On Saturday, April 29, conditions came together for a spectacular fallout event on the Upper Texas Coast. A cold front pushed offshore accompanied by thunderstorms on Saturday morning. As the birds migrate across the Gulf of Mexico, they encounter the northerly winds and rain and have to work harder to fly, which of course uses more energy. The birds are exhausted by the time they reach the Texas coast and will literally fall out of the sky into the nearest trees. There they will rest and find food to replenish their depleted energy. Fallouts can be great for birders. The birds are so focused on finding food that they abandon some of their natural habits. The birds will allow for close approaches by humans. Some birds that normally forage at the tops of tall trees will come closer to the ground. And then there is the sheer numbers of birds. I remember a fallout in April 1997 where the some of the trees at High Island looked as if they were alive because of all the birds moving in the branches. It was not a matter of finding a bird to look at, but a matter of deciding which bird I was going to look at. On Saturday the 29th, I had to work all day, but got off at 5:00. I got home around 6:00 and my wife and I went into the woods behind our house. We tallied thirteen species of warblers, many of which were the first time I had seen them for the year. Those warblers were:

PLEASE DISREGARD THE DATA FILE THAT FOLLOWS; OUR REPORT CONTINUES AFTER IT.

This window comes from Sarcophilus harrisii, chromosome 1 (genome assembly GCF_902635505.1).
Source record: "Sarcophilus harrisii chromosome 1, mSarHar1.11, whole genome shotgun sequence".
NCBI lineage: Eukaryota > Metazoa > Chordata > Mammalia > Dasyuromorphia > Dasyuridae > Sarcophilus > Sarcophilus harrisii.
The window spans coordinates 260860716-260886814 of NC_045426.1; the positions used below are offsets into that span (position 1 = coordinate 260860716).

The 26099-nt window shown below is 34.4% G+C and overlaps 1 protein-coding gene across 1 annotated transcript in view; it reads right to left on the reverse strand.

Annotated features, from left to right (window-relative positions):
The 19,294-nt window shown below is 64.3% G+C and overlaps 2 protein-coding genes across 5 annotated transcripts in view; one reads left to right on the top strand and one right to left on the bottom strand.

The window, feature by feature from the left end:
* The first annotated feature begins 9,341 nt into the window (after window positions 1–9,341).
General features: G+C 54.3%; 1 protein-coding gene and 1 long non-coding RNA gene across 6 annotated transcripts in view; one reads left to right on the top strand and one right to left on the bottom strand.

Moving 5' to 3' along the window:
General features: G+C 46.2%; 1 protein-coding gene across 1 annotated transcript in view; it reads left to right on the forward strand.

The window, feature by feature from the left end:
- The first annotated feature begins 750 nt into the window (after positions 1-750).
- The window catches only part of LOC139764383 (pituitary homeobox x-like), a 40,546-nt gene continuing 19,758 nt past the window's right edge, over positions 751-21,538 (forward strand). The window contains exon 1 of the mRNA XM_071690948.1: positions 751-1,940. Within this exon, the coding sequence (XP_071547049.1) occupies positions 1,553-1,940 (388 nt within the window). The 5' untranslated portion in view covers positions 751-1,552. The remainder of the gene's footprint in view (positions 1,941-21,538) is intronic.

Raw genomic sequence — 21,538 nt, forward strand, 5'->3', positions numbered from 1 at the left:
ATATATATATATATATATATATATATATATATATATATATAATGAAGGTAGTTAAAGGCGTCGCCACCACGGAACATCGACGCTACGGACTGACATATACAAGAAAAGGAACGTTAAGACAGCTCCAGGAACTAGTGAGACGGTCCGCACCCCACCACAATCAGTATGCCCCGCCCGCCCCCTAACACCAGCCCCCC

Black-throated Green Warbler
Other migrants were:
Great Crested Flycatcher
My wife and I birded for 1 1/2 hours. There was more activity in that short amount of time than I had in my other excursions combined!
Unfortunately, as great as a fallout is for birdwatchers, it is not so good for birds. The birds have flown over 500 miles from the Yucatan Peninsula and hit the northerly winds and rain. They have been flying for 16 to 18 hours and are tired anyway. Many do not make it to the coast. They will just become too exhausted and fall into the Gulf and drown. Those that do make it to the coast often fall to predation by hawks, snakes and cats because they are so focused on finding food. Those that make it to the coast and do not fall prey to other animals are slowed on their migration because they have to replenish their bodies to continue the migration north.
On days in April and May when a cool front moves through, grab your binoculars and field guide and head to a wooded area. You may be pleasantly surprised at what you see!